|The Dybbuk is an opera
in three acts by composer David Tamkin. The work uses an English libretto
by Alex Tamkin, the composer's brother, which is based on S. Ansky’s
Yiddish play of the same name. Composed in 1933, the work was not premiered
until October 4, 1951 when it was mounted by the New York City Opera
through the efforts of Laszlo Halasz. Prior to the premiere, Tamkin extracted
excerpts from the work and made a concert version in eight movements for
tenor and orchestra. This was given in Portland, Oregon (where Alex Tamkin
lived) in 1949, with Jan Peerce, conducted by Werner Janssen, and in
New York City. The opera was originally supposed to premiere at the
New York City Opera in 1950 but was postponed for financial reasons.
The opera was also performed at the Jewish Community Center in Seattle
According to The New York City Opera - An American Adventure by Martin L. Sokol, the world premiere performance was recorded by the Voice of America for overseas broadcast only. Years later, a group known as the Dybbuk Restoration Committee (or the Dybbuk Sponsoring Committee) negotiated with the unions involved and obtained permission to bring the performance out on records. It was not sold, but was given as a premium to supporters of the committee. The album consists of two records, and bears the number Phoenix IX. Later, they secured domestic broadcast clearance, and it was finally aired in the U.S. about twenty-five years after it took place.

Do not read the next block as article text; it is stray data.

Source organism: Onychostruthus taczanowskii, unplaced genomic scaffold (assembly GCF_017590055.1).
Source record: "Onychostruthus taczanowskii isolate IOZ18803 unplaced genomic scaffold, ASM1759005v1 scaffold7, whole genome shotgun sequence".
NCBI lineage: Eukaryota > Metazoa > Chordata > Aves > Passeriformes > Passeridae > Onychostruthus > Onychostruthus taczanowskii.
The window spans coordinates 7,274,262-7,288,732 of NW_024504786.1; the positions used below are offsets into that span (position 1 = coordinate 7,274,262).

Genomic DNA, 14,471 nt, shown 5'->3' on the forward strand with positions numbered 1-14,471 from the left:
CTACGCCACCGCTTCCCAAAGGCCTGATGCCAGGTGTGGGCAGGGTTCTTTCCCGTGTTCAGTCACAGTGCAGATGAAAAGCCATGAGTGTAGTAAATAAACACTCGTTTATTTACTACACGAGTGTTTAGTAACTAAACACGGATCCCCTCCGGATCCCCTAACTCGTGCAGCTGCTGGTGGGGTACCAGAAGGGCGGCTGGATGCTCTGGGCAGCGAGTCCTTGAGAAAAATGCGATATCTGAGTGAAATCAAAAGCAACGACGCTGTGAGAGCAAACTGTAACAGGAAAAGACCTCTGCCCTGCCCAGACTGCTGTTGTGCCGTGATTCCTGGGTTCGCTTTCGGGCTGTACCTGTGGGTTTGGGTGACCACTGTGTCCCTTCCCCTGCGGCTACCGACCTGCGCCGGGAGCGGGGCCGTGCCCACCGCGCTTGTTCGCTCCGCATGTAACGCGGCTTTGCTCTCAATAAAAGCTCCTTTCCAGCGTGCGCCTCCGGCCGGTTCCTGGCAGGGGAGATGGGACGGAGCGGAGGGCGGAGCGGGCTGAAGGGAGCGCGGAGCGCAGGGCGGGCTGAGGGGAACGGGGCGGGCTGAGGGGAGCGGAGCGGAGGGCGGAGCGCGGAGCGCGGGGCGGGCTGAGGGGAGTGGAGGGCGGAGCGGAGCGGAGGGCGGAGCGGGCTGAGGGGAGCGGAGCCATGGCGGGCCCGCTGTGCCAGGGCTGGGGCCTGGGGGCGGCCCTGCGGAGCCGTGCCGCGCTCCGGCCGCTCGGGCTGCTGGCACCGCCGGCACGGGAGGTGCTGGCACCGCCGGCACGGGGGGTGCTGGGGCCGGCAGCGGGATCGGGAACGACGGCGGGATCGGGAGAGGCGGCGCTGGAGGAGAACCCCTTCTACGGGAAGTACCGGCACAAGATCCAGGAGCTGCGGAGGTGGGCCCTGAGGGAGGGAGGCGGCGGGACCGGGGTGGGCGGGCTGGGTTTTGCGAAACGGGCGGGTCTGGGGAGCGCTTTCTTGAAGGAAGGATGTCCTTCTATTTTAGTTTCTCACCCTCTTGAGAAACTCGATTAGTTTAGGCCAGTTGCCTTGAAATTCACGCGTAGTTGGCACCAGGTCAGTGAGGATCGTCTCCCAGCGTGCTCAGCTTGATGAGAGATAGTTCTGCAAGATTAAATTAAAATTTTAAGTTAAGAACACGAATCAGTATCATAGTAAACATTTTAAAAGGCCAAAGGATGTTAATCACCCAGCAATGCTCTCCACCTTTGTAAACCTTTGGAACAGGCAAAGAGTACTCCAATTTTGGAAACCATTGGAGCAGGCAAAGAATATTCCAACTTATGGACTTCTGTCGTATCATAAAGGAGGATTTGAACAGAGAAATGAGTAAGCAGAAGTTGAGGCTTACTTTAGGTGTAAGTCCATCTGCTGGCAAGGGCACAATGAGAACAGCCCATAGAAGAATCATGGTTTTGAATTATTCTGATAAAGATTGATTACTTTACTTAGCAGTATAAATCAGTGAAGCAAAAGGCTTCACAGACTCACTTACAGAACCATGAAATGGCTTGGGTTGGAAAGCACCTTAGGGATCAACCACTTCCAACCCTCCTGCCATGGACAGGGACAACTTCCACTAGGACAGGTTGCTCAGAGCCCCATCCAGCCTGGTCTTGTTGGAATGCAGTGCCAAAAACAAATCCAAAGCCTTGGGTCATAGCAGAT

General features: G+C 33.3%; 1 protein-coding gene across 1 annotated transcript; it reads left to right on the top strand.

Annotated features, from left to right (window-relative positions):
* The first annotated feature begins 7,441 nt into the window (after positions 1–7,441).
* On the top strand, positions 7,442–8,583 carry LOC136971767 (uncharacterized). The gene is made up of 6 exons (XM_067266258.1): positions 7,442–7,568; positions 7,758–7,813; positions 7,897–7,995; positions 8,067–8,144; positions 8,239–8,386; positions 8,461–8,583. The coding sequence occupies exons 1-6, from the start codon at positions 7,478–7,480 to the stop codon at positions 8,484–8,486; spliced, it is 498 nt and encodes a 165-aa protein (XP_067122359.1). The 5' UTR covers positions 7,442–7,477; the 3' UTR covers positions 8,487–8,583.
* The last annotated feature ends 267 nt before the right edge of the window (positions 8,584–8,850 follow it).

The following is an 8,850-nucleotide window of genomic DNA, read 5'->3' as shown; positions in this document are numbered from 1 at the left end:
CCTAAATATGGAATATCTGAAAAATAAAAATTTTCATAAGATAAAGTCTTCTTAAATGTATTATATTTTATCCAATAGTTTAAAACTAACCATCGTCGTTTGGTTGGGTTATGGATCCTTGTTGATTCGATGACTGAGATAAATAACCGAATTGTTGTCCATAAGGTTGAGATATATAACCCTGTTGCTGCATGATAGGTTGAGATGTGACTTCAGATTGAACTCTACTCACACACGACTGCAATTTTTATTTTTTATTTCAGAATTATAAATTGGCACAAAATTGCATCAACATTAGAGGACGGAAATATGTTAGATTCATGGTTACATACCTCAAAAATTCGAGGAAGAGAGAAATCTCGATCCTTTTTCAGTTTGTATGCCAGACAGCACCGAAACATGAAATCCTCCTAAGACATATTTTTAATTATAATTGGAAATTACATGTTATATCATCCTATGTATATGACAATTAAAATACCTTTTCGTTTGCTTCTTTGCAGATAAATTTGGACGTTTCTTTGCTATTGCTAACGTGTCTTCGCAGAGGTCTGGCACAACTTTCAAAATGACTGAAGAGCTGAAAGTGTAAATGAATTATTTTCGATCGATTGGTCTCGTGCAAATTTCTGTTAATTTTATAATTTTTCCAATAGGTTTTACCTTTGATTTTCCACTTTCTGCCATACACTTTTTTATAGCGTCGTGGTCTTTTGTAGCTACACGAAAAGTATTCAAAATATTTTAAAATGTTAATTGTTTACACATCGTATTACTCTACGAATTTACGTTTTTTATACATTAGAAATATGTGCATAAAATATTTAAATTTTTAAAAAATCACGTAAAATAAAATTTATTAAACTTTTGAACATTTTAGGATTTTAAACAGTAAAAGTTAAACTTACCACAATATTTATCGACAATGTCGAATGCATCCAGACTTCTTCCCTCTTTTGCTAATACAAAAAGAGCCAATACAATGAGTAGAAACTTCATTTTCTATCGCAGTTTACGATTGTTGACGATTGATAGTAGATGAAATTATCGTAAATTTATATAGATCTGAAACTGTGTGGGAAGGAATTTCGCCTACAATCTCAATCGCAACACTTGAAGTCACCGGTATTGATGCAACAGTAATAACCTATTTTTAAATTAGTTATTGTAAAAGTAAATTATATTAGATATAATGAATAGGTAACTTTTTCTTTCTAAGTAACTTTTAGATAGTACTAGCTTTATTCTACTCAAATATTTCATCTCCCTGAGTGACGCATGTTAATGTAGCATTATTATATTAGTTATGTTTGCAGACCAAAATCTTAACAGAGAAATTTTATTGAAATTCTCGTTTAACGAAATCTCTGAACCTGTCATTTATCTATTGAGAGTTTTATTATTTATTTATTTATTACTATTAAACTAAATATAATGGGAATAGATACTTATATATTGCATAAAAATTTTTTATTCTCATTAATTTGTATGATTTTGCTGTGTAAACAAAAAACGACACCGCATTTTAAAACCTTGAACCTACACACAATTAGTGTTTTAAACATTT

Besides this setting of the play, there is a ballet by Max Ettinger (1947), and other operas including one by Shulamit Ran, (Between Two Worlds) premiered in Chicago in 1997.
Petrillo and (March 16, 1892 – October 23, 1984) was the leader of
the American Federation of Musicians, a trade union of professional musicians
in the United States and Canada.
Petrillo was born in Chicago, Illinois. Though, in his youth, he played the trumpet, he finally made a career out of organizing musicians into the union starting in 1919.
Petrillo became president of the Chicago Local 10 of the musician's
union in 1922, and was president of the American Federation of Musicians
from 1940 to 1958. The round-faced, bespectacled man dominated the union
with absolute authority. His most famous actions were banning all commercial
recordings by union members from 1942–1944 and again in 1948 to pressure
record companies to give better royalty deals to musicians.
|RIAS (German: Rundfunk im amerikanischen Sektor; English: Radio in the American Sector) was a radio and
television station in the American Sector of Berlin during the Cold War.
It was founded by the US occupational authorities after World War II in
1946 to provide the German population in and around Berlin with news and
By the end of 1945 the US military administration in Allied-occupied Berlin decided to establish its own broadcasting system, after the Soviets had refused to provide air time on the Berliner Rundfunk radio station. Supervised by the US Information Control Division, broadcasting commenced on 7 February 1946. For the first months the program could be distributed via telephone line only (as DIAS – Drahtfunk im amerikanischen Sektor), until a first medium wave transmitter was installed in September.